Karl [Rove] is enormously powerful, maybe the single most powerful person in the modern, post-Hoover era ever to occupy a political advisor post near the Oval Office. The Republican base constituencies, including beltway libertarian policy elites and religious right leaders, trust him to keep Bush "43" from behaving like Bush "41" and moving too far to the center or inching at all center-left. Their shared fiction, supported by zero empirical electoral studies, is that "41" lost in '92 because he lost these right-wing fans. There are not ten House districts in America where either the libertarian litany or the right-wing religious policy creed would draw majority popular approval, and, most studies suggest, Bush "43" could have done better versus Gore had he stayed more centrist, but, anyway, the fiction is enshrined as fact.Not only is it enshrined as fact among Republican leaders, but apparently among supposedly independent journalists as well. This would be of only incidental interest if not for the fact that the constant efforts to pander to the most extreme elements of the Right is the source of much of the damage that has been done and the dissatisfaction that the public feels with the Bush Whitehouse and with the government in general. I am amazed when I see conservatives on cable news shows (in other words, when I watch cable news shows, because nearly every guest is a conservative) whose most frequent response to Bush's terrible approval rating is that he's not pandering to the base enough. That, and the fact that he's not "communicating" properly, which is another way of saying that an administration notorious for its highly aggressive propaganda machine, one whose dominance of the Whitehouse greatly hampers the policy-making process, apparently has no need to reevaluate its policy agenda. It just needs more propaganda.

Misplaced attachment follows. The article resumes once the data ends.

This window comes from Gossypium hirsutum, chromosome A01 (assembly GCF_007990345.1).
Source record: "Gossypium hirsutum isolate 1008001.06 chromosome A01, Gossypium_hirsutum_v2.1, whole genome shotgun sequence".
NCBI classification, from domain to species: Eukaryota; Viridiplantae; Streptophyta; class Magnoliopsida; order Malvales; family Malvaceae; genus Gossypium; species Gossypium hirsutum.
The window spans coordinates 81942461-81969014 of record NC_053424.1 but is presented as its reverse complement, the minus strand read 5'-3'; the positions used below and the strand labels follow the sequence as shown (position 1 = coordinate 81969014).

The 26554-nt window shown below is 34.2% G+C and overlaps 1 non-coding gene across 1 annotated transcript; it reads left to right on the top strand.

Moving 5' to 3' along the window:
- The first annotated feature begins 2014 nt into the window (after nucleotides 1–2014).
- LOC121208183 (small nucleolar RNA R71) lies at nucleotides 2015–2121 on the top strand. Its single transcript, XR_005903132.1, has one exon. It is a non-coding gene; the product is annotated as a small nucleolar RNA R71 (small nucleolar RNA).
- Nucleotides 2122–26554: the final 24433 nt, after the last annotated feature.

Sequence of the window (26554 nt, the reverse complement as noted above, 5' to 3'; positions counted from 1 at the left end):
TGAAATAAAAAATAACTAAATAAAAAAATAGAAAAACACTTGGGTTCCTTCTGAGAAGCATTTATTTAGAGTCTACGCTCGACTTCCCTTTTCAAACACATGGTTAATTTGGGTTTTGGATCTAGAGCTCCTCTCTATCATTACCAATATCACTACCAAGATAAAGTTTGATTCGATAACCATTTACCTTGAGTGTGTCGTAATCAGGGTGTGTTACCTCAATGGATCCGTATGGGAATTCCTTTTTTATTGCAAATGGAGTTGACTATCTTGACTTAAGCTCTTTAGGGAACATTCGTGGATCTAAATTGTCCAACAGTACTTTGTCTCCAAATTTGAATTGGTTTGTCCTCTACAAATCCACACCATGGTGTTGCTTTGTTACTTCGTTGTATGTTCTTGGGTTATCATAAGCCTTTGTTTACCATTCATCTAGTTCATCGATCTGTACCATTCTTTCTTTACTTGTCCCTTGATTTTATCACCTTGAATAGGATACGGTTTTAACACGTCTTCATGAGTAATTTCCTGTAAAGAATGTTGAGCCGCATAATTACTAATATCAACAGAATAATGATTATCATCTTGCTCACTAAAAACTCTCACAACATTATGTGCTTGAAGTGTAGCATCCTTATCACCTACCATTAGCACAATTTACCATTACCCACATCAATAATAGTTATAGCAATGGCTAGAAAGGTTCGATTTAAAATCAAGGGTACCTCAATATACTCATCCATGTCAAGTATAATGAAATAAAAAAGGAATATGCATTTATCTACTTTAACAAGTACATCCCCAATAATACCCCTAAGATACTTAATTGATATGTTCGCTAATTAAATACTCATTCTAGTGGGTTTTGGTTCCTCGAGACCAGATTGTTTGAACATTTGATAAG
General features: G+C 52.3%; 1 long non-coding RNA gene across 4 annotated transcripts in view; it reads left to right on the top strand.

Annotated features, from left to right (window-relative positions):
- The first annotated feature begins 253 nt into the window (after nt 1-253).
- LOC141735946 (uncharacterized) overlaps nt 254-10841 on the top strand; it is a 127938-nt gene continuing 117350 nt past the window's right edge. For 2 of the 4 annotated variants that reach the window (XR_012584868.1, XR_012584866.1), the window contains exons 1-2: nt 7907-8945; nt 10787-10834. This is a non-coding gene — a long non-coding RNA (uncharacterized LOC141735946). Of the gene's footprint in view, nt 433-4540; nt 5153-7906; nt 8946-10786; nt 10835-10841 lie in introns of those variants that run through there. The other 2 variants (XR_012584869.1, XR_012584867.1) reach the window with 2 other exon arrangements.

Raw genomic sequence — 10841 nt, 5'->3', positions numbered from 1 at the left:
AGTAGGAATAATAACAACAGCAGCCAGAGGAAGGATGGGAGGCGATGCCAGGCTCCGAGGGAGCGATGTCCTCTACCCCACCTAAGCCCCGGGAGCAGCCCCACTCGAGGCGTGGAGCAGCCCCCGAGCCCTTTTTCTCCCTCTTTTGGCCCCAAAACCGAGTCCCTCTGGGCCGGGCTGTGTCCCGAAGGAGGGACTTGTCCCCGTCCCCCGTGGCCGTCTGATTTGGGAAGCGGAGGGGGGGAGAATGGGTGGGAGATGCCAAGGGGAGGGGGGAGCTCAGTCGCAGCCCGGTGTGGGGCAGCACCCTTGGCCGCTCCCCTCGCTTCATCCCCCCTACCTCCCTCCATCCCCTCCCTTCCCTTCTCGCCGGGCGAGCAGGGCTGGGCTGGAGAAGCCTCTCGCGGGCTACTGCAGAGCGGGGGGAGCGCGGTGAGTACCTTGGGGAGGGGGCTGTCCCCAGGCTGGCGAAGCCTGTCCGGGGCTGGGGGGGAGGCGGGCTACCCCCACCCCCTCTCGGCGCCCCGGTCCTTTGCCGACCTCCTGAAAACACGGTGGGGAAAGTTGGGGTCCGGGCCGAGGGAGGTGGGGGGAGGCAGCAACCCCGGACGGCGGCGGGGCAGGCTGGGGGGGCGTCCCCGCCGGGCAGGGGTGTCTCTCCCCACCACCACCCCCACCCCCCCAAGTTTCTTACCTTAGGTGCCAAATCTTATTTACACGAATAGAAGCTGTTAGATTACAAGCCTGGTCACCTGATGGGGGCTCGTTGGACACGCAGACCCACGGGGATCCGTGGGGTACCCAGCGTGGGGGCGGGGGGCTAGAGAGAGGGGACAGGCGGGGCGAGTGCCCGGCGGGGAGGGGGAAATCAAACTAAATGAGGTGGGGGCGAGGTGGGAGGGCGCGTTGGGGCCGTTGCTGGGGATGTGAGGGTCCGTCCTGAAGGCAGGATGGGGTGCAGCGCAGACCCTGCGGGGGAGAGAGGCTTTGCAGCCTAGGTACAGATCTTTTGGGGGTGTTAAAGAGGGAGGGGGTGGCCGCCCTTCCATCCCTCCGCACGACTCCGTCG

The first article linked above cites as evidence for the importance of the conservative base the fact that among Republicans, Bush's disapproval has shot-up from 16% to 30%. But this is still a fairly small percent of Republicans and makes up only a small fraction of his overall disapproval. Every single conservative could still be on-board, and this wouldn't change the numbers. In fact, "the base" is about all that Bush has left -- almost everyone else has been alienated by the administration's pandering to the far right-wing and contemptuous attitude towards effective government. One day, perhaps conservatives will wake up from their self-centered dream and realize that the majority of the country simple doesn't agree with them, and the way they win is when they snooker the public into thinking that they are more moderate than they truly are. Or, when they start wars. (Actually, the neo-conservatives have already figured that last one out.) Much of the reason why the Republican Party and the Bush administration specifically doesn't implement the full-on conservative agenda is that it would be suicidal. But convinced of their own self-importance, conservatives are very apt to act petulant and threaten to stay home unless they get their way. This puts the Republicans in a pretty sorry state. But it's not really clear what exactly the conservatives would do were they to abandon the Republicans, and I think this is the only reason the party apparatchiks can sleep at night. What will they do, vote for Democrats? Form a third party? Maybe this defection will be a double bonus: The Republicans will lose and conservatives will gain a measure of humility.